Over 200 million years ago, during the Late Triassic Epoch, the land that now forms Arizona was on the supercontinent Pangea near the equator, in a tropical climate. Huge conifers towered over a low-lying land cut by rivers and streams. As the trees died and fell, many were carried downstream by the rivers, rolling and breaking off branches as they traveled. Most of the trees decayed, but some were covered by sediment before the decomposition process set in. The land was coated in ash from nearby volcanos. Water dissolved silica from the ash and it percolated down to the buried trees. The silica solution filled the tree cells, eventually crystallizing into agate. Iron, manganese and other minerals present during this process paint the agate a rainbow of colors: iron minerals create red, mustard, orange and black; manganese minerals give blue, purple brown and black colors; even green is sometimes visible, which I suspect copper is responsible for. This process turned the trees into stone, or petrified wood. In hollows of the trees created by cracking or decay, the growth of crystals was unhindered, and large crystals of clear pure quartz, purple amethyst, yellow citrine, and smoky quartz formed. [Source]
Petrified wood is common, but a small area of northeastern Arizona is special because it has the highest concentration of these fossilized stone trees, and it has been set aside as the Petrified Forest National Park. This land has a long history as a travel corridor for civilizations ranging from ancient to modern. In addition to fossil forests of petrified woods and a striking badlands landscape (more on that below), the small park also houses remnants of ancient Pueblo People, including ruins of a Puebloan Village and petroglyphs. Railroads were laid through the region in the 1880’s to connect to the Pacific Coast, and the railroad still cuts through the park today; a bridge over the tracks connects the north and south parts of the park. In the early 20th century, Route 66, connecting Chicago to Los Angeles, was constructed to also travel through this storied land. Today I-40 cuts through the park near the historic road.
Petrified Forest National Park is relatively small, as national parks go, and one can see all the sights and walk all the designated trails in a day, if one is so inclined. With an abundance of free camping just outside the park, and me not feeling well for our first couple days there, we took our time and spent four days there. I actually could have spent even more – on that final day we learned that there is a badlands wilderness area with no designated trails, but unlimited hiking and backpacking opportunity.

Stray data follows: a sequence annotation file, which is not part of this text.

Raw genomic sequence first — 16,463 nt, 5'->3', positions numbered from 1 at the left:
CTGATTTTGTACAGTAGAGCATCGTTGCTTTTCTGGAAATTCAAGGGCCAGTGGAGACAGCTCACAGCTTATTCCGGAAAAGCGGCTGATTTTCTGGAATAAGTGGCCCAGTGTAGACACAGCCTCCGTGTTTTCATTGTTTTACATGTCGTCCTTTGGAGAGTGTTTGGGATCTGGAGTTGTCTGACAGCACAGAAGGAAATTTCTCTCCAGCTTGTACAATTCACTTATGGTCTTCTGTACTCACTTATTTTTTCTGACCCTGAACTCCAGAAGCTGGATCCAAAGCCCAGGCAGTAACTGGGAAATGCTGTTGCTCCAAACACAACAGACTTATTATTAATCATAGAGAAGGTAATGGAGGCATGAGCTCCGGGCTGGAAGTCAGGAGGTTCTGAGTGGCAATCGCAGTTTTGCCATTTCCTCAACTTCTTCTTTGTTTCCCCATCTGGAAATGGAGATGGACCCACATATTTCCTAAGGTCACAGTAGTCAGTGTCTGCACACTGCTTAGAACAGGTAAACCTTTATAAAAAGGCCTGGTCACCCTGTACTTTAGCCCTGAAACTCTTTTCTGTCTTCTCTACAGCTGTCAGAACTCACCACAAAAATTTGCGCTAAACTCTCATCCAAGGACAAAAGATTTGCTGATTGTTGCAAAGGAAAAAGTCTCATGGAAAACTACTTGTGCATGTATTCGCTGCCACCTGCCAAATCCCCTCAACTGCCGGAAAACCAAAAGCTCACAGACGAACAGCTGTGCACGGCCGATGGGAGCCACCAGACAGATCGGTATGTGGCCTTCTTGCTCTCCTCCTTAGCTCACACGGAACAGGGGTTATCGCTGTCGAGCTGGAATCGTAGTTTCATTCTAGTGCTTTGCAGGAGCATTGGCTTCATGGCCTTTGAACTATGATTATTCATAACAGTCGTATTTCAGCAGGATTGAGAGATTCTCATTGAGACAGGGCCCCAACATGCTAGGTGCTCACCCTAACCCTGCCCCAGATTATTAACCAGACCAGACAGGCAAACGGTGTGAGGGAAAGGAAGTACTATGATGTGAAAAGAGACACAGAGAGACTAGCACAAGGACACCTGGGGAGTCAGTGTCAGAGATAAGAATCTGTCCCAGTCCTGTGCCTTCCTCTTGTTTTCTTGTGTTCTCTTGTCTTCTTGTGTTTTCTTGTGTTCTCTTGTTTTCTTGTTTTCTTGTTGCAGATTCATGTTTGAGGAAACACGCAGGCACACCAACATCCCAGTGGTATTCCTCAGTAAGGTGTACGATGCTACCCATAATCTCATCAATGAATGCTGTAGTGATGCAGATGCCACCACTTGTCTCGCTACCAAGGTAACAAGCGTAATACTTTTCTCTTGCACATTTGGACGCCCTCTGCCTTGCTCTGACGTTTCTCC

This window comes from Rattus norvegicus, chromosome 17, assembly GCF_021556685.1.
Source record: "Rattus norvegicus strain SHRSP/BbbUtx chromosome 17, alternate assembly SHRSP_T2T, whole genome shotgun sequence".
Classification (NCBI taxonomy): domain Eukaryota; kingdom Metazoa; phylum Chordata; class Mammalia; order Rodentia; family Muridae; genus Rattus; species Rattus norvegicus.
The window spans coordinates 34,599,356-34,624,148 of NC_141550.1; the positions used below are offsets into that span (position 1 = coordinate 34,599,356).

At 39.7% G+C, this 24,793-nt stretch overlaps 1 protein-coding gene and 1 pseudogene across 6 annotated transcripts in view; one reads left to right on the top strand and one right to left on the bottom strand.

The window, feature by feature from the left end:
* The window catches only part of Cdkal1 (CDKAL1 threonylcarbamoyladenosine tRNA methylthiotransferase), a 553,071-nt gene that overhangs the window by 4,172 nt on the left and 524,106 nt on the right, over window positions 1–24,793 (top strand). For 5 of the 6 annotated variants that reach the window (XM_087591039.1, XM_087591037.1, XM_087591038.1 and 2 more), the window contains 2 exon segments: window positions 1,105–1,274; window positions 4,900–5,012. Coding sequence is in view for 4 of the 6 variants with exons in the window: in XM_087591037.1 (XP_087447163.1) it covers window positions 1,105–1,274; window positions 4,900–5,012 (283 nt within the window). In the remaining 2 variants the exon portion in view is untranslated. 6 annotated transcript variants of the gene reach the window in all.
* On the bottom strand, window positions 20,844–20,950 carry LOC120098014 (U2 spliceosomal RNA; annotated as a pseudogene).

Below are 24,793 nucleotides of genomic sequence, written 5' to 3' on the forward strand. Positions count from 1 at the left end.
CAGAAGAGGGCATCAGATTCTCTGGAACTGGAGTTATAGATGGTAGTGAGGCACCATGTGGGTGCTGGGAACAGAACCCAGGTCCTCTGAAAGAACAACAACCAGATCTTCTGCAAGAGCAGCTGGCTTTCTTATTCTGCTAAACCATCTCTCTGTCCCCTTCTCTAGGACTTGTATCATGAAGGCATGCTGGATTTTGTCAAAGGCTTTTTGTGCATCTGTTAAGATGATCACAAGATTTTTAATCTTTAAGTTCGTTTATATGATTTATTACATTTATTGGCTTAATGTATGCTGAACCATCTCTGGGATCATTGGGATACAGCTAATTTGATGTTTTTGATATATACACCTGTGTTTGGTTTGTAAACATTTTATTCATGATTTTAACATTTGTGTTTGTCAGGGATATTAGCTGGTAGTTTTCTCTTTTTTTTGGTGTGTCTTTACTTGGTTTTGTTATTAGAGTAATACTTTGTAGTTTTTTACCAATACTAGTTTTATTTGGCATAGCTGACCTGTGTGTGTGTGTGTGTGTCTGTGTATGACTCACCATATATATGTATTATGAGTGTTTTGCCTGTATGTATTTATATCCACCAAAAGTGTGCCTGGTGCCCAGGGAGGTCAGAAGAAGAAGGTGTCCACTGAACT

If you are thinking that the Badlands are in South Dakota, as I was, let me clarify. The word ‘badlands’ has been generalized to refer to the type of landscape found in the famous Badlands. Indigenous people of Montana and the Dakotas called the land ‘mako siva’ and Spanish trappers referred to it as “el malpais”, both literally translating to “badland[s]”. Badlands are comprised of soft shale and sandstone that are subject to severe erosion. These severely eroded layers are also spectacularly colorful, as the layers of sediment built up under different environmental conditions (mineral composition, pH) that create variously colored layers over time. Erosion exposes the differently colored layers as striped hills. It is really striking!
We were not planning on doing any hiking in the park until we were at the Painted Desert Inn museum and the ranger staffing the information booth recommended a hike to us. I am really glad he did! We got the opportunity to hike out into the badlands and to experience firsthand where they get the name. Each of us fell once from sliding on the soft slope of the eroded land. Our hike was just over a mile to a log called the Onyx Bridge because it spans a wash. The petrified wood in this part of the park is primarily black, lacking the rainbow colors of the more developed areas of the park, but the hike was a really fun experience and I would love to do more exploring there.